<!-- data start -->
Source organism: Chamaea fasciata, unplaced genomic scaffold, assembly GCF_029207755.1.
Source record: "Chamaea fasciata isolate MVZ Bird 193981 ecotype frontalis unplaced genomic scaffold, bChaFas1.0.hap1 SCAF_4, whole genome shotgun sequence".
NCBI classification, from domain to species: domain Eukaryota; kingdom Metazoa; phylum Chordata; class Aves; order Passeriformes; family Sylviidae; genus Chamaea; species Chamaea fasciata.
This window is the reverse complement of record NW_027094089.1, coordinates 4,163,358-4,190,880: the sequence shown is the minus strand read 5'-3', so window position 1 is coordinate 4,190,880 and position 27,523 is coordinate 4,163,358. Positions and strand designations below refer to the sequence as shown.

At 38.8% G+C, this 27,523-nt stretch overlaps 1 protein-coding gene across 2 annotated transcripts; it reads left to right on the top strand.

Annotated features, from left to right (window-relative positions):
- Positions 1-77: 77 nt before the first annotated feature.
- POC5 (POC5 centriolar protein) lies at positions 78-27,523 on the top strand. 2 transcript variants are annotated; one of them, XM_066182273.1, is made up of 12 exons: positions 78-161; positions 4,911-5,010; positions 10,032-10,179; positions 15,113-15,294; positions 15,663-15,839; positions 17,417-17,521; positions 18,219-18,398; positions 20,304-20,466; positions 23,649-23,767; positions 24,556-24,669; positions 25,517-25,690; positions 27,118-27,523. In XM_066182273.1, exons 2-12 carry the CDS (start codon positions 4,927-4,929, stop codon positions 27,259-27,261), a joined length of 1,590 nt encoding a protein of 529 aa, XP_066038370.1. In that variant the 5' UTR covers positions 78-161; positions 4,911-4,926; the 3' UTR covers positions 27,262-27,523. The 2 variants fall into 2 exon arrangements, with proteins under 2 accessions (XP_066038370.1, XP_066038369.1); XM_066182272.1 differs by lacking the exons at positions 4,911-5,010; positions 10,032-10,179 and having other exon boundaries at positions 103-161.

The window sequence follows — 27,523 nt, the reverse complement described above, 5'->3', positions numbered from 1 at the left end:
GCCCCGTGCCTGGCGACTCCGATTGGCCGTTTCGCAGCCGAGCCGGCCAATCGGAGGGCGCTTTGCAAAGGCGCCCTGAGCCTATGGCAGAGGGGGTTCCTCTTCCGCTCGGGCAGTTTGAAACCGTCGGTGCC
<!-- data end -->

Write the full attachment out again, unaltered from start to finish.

Source organism: Chamaea fasciata, unplaced genomic scaffold, assembly GCF_029207755.1.
Source record: "Chamaea fasciata isolate MVZ Bird 193981 ecotype frontalis unplaced genomic scaffold, bChaFas1.0.hap1 SCAF_4, whole genome shotgun sequence".
NCBI classification, from domain to species: domain Eukaryota; kingdom Metazoa; phylum Chordata; class Aves; order Passeriformes; family Sylviidae; genus Chamaea; species Chamaea fasciata.
This window is the reverse complement of record NW_027094089.1, coordinates 4,163,358-4,190,880: the sequence shown is the minus strand read 5'-3', so window position 1 is coordinate 4,190,880 and position 27,523 is coordinate 4,163,358. Positions and strand designations below refer to the sequence as shown.

At 38.8% G+C, this 27,523-nt stretch overlaps 1 protein-coding gene across 2 annotated transcripts; it reads left to right on the top strand.

Annotated features, from left to right (window-relative positions):
- Positions 1-77: 77 nt before the first annotated feature.
- POC5 (POC5 centriolar protein) lies at positions 78-27,523 on the top strand. 2 transcript variants are annotated; one of them, XM_066182273.1, is made up of 12 exons: positions 78-161; positions 4,911-5,010; positions 10,032-10,179; positions 15,113-15,294; positions 15,663-15,839; positions 17,417-17,521; positions 18,219-18,398; positions 20,304-20,466; positions 23,649-23,767; positions 24,556-24,669; positions 25,517-25,690; positions 27,118-27,523. In XM_066182273.1, exons 2-12 carry the CDS (start codon positions 4,927-4,929, stop codon positions 27,259-27,261), a joined length of 1,590 nt encoding a protein of 529 aa, XP_066038370.1. In that variant the 5' UTR covers positions 78-161; positions 4,911-4,926; the 3' UTR covers positions 27,262-27,523. The 2 variants fall into 2 exon arrangements, with proteins under 2 accessions (XP_066038370.1, XP_066038369.1); XM_066182272.1 differs by lacking the exons at positions 4,911-5,010; positions 10,032-10,179 and having other exon boundaries at positions 103-161.

The window sequence follows — 27,523 nt, the reverse complement described above, 5'->3', positions numbered from 1 at the left end:
GCCCCGTGCCTGGCGACTCCGATTGGCCGTTTCGCAGCCGAGCCGGCCAATCGGAGGGCGCTTTGCAAAGGCGCCCTGAGCCTATGGCAGAGGGGGTTCCTCTTCCGCTCGGGCAGTTTGAAACCGTCGGTGCC